Computer Vision

Computer vision (CV) is a field of artificial intelligence (AI) that uses machine learning and neural networks to enable computers and systems to understand and interpret the visual world. It replicates the complexity of human vision. And thanks to advances in AI, the field has been able to not only match, but also surpass humans in some CV tasks related to image recognition and object detection and labeling.

A Growing Market

In 2020, the value of the AI image recognition market was $1.7 billion and it is expected to reach $5.2 billion by 2026. Its growth is driven by software and hardware innovations but primarily by the amount of data being generated today. More data means more visual input to train and make CV better.

How It Works

Deep learning, a type of machine learning, and a convolutional neural network (CNN) are the two technologies used to accomplish computer vision tasks.

  • Machine learning uses algorithmic models that enable a machine to continuously learn and teach itself to process visual data.
  • CNN breaks down visual data into pixels and gives them tags or labels. This process helps the machine learning or deep learning model to “see.” The CNN then runs predictions and checks for accuracy until the model can understand images.
A screenshot of a visual search tool that is powered by computer vision
City Furniture’s visual search feature is an example of a computer vision application.

Computer Vision Use Cases in Retail and eCommerce

Computer vision is being used widely across different industries. Autonomous driving, security cameras, medical imaging analysis, and cashierless stores are some of its applications. In retail and eCommerce, CV provides a lot of potential for improving business operations and customer experiences. Here are some sample use cases for brick-and-mortar and eCommerce retailers:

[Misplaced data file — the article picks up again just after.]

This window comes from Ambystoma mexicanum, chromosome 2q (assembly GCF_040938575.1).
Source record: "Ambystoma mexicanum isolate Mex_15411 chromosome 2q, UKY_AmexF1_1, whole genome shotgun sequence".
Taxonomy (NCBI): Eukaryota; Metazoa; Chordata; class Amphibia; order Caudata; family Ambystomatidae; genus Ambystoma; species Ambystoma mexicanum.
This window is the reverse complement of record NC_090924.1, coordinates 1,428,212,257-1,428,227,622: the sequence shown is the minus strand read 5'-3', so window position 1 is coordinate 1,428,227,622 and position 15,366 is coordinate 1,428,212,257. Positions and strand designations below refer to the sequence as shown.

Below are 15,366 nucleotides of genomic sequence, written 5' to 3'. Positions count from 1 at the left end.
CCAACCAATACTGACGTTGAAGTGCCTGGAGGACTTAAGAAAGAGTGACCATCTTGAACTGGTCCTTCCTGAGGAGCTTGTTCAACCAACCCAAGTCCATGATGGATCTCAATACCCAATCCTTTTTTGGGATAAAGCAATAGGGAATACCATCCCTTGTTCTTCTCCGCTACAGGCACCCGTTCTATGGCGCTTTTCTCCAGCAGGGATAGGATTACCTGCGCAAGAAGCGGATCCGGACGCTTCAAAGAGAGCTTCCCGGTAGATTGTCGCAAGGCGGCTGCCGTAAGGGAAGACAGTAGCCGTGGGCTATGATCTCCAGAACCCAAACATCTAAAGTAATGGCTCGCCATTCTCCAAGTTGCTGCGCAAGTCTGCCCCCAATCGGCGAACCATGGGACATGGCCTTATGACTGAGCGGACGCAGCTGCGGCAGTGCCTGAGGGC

1. Inventory visibility and management – Through robotics, computer vision can take over the monotonous task of ensuring that inventory is accurate and updated. Shelf-scanning robots can capture real-time product insights for stock replenishment, demand planning, and product compliance.
  2. Shopper data – Computer vision can identify customers and recognize behaviors. This provides retailers with multiple opportunities to improve the in-store experience by customizing store and product layouts, and optimizing prices and promotions.
  3. Visual search – In eCommerce, computer vision allows shoppers to search a brand’s website and inventory using an image, instead of text. Camera search removes the friction of having to think of the right keyword to search for, offering a faster and easier site search experience.
  4. Product recommendations – Supporting visual product discovery, computer vision can surface visually similar or related items to products that shoppers are already viewing. Because the recommended items can be based on current browsing behavior and previous purchases, brands are better able to personalize the experience of customers.
  5. Deep product taggingCV automatically extracts information from product image data and assigns relevant tags. The process is more accurate and less prone to errors than manually tagging products. Well-organized product tags are the foundation of effective online merchandising, search filtering, navigation, and search results.
  6. Augmented reality – Combining real-world scenarios with computer-generated elements, augmented reality provides interactive online shopping experiences that help to contextualize products, allow shoppers to virtually try on items, and more.

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